But luckily the new season sf school is turning out to be a pleasant and successful one, and this will give me some time in the morning to do some work and when the new baby comes... to have some quality time with him/her.

And then there was four

So about a week ago I found out that we are expecting another baby! We are super excited as this was planned and happened only the second time around.

We chose to wait a bit longer than most families as we wanted a few things to be set in place:

  • That I was in a position to leave work (in an office)
  • E was potty trained
  • E was getting settled into a playschool
  • As close to a 4 year gap between siblings as possible
Deciding to have another child was a big decision for us and not something we took lightly at all. I'm very concerned how a sibling will affect E. I really don't think I'm cut out for two babies at the same time. I am a highly responsive, high touch kind of mother and I don't want to have to split myself totally between two children who need to be held so often. Luckily E is getting to the sage now where he wants to do everything himself, including walking up the stairs (with me behind him), going to the toilet, washing hands etc. I think I'll really appreciate this independence when I reach my 3rd trimester.

When E was a little baby and up to very recently, he was almost constantly in my arms. We both loved it and it has secured a strong attachment between us. Now he still comes for a cuddle on the couch now and then, before jumping up a few minutes later to go and do something more interesting. I want to provide my second baby with the same privilege E and I shared - those special moments of closeness. I know it wont be to the same degree but I will try my hardest to come as close as possible. 

As with my pregnancy - I am still feeling great! Besides being really tired and having the appetite of a lion. I even took another test a couple days later to see if I was still pregnant. Yup still there...

I am extremely privileged that my husband wants me to be well looked after, and has allowed me to stay home in this season. I already notice a huge difference this time around compared to my first pregnancy, where I was working a full day. These days, I will snuggle down with E for a nap after school - we are both enjoying that. This extra rest I'm getting allows be to be functional after 17:00 and make supper, and keep me in a pleasant mood with my family. Its making the world of difference.

I will try and update you as much as I get a chance with my pregnancy as it goes along.

Friday, December 2, 2011

Fun family things to do around Cape Town in December

In an effort to find some fun family activities to put into my advent calendar, I stumbled onto some great activities and events in December around Cape Town. I had to share - a lot of it courtesy of Cape Town Kids!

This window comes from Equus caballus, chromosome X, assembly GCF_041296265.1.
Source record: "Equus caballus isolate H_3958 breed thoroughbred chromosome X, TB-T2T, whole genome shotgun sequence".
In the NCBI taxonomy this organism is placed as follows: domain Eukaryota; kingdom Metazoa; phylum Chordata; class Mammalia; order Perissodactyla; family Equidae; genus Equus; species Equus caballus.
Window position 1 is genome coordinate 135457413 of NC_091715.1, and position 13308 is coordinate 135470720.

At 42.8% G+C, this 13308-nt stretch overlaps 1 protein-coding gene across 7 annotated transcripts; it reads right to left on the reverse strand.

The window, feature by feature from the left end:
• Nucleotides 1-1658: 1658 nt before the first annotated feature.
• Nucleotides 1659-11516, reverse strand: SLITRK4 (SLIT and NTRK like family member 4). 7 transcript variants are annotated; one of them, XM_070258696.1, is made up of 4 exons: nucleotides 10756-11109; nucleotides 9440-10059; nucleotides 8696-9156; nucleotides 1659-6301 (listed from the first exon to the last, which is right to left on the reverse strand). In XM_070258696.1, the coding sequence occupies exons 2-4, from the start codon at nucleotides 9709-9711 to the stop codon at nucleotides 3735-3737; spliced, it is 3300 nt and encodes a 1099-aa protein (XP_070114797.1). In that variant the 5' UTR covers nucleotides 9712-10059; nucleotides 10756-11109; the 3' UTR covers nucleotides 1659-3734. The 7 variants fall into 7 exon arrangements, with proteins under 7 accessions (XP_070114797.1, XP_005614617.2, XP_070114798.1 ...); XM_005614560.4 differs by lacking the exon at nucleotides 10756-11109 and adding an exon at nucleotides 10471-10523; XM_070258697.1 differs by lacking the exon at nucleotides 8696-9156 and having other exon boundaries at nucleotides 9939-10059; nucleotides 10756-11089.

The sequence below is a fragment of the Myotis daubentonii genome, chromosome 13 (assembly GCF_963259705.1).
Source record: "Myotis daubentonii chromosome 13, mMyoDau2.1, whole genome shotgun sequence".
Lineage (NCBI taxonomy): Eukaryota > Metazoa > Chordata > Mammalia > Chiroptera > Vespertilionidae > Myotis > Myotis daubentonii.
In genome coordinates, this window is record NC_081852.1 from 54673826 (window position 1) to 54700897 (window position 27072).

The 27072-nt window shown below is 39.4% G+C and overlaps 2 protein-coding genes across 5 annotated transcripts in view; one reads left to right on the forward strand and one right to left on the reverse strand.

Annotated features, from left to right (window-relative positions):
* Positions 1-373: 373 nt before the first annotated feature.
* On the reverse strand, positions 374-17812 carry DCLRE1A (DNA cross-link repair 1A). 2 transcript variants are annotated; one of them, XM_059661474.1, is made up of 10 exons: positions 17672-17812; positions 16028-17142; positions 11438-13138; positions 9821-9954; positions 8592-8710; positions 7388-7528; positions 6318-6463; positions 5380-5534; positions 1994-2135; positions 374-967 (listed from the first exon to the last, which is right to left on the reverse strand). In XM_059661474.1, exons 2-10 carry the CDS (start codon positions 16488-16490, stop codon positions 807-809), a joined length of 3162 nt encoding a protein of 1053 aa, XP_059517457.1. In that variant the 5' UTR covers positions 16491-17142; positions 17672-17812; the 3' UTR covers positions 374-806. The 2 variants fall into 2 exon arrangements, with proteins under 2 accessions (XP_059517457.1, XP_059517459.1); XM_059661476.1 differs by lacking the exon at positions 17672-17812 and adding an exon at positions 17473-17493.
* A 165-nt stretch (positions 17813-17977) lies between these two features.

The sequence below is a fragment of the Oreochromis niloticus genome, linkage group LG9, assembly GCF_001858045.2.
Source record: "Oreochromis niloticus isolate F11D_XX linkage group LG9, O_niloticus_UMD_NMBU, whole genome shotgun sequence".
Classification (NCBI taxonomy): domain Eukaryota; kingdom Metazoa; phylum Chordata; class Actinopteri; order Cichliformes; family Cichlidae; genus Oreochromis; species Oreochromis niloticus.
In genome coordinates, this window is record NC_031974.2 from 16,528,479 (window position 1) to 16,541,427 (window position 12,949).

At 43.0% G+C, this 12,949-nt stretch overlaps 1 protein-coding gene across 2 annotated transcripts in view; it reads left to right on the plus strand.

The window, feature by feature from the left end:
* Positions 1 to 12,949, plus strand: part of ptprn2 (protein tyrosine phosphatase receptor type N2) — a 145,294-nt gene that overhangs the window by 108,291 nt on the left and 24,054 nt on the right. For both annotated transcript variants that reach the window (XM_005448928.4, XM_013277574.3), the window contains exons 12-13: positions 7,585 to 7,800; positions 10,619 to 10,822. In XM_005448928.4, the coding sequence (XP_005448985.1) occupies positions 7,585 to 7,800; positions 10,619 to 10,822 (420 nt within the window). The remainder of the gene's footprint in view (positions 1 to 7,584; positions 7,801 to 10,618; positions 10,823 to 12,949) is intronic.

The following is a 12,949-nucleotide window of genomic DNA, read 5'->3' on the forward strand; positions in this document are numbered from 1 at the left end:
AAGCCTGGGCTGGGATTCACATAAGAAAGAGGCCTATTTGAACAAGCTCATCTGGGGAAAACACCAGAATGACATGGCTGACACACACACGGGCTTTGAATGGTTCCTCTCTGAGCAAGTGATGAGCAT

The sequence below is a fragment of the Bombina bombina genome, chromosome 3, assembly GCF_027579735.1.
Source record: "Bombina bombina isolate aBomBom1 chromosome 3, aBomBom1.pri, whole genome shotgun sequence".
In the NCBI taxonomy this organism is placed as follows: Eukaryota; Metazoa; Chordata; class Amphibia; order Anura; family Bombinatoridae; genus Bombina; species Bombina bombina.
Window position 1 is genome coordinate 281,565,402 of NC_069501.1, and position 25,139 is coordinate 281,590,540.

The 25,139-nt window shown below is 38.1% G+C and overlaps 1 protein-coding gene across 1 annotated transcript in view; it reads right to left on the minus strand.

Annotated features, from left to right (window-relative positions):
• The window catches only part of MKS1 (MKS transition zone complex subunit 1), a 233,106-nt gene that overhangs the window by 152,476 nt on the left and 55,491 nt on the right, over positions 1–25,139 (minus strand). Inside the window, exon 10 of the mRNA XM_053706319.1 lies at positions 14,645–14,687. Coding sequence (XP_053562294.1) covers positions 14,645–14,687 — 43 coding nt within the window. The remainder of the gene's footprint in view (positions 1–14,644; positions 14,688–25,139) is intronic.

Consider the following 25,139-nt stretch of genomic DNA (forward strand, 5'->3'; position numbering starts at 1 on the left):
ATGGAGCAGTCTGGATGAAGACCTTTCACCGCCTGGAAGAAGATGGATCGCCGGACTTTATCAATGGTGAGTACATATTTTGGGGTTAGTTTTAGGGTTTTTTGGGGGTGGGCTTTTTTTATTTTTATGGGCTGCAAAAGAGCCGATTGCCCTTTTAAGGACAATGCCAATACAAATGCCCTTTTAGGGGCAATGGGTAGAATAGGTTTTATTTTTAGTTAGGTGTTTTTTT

Any day fun things/ places:
  • The V & A Waterfront has some great Christmassy things on over this festive season. Things like Christmas carols every night, fun rides for the kids, giant Christmas tree, Santa's village, World record museum. Check their calendar out here
  • The Aquarium is always a great place to go if you're looking for somewhere to go. Especially if you have a membership - which allows you free access the whole year. Children under 4 go free anyways.
  • Bugs play park at Joostenberg on the way to Paarl is always great.
  • Talking about Joosenberg, there is a favourite restaurant of mine called Klein Joostenberg. It has a bistro and playground for the kids with a huge lawn to run around on. Bottomless coffee for moms is always a pleasure! There is also a nursery next door to pick up something on your way home.
  • Delvera estate has a great kiddies section, and on Sundays they have cart rides and shows for the kids. going to check that our soon!
  • The Crocodile farm at le Bonheur in Paarl
  • Giraffe House on the way to Stellenbosch
  • Spier is always great to take a blanket and have a picnic
  • Table Mountain - really want to try that with E going up the cable car
  • The Ostrich Ranch
  • Picnic at Kirstenbosch
Special events for December:
  • Whole of December - World of Records museum at the Waterfront
  • 9 December - the Spier Festival of White lights
  • 9 - 10 December - Paarl Monument full moon picnic. Meet Santa (who hands out gifts to your kids) and picnic under the stars. They also have a Carols by candlelight picnic on the 4th.
  • 15 December - Meet Santa at the Waterfront Santa's Village
  • 10 - 15 December - The Caretaker at the Zip Zap Circus
  • 15 - 17 December - Carols by Candlelight at Kirstenbosch
Hope this gives you some ideas for what to do as a family during December!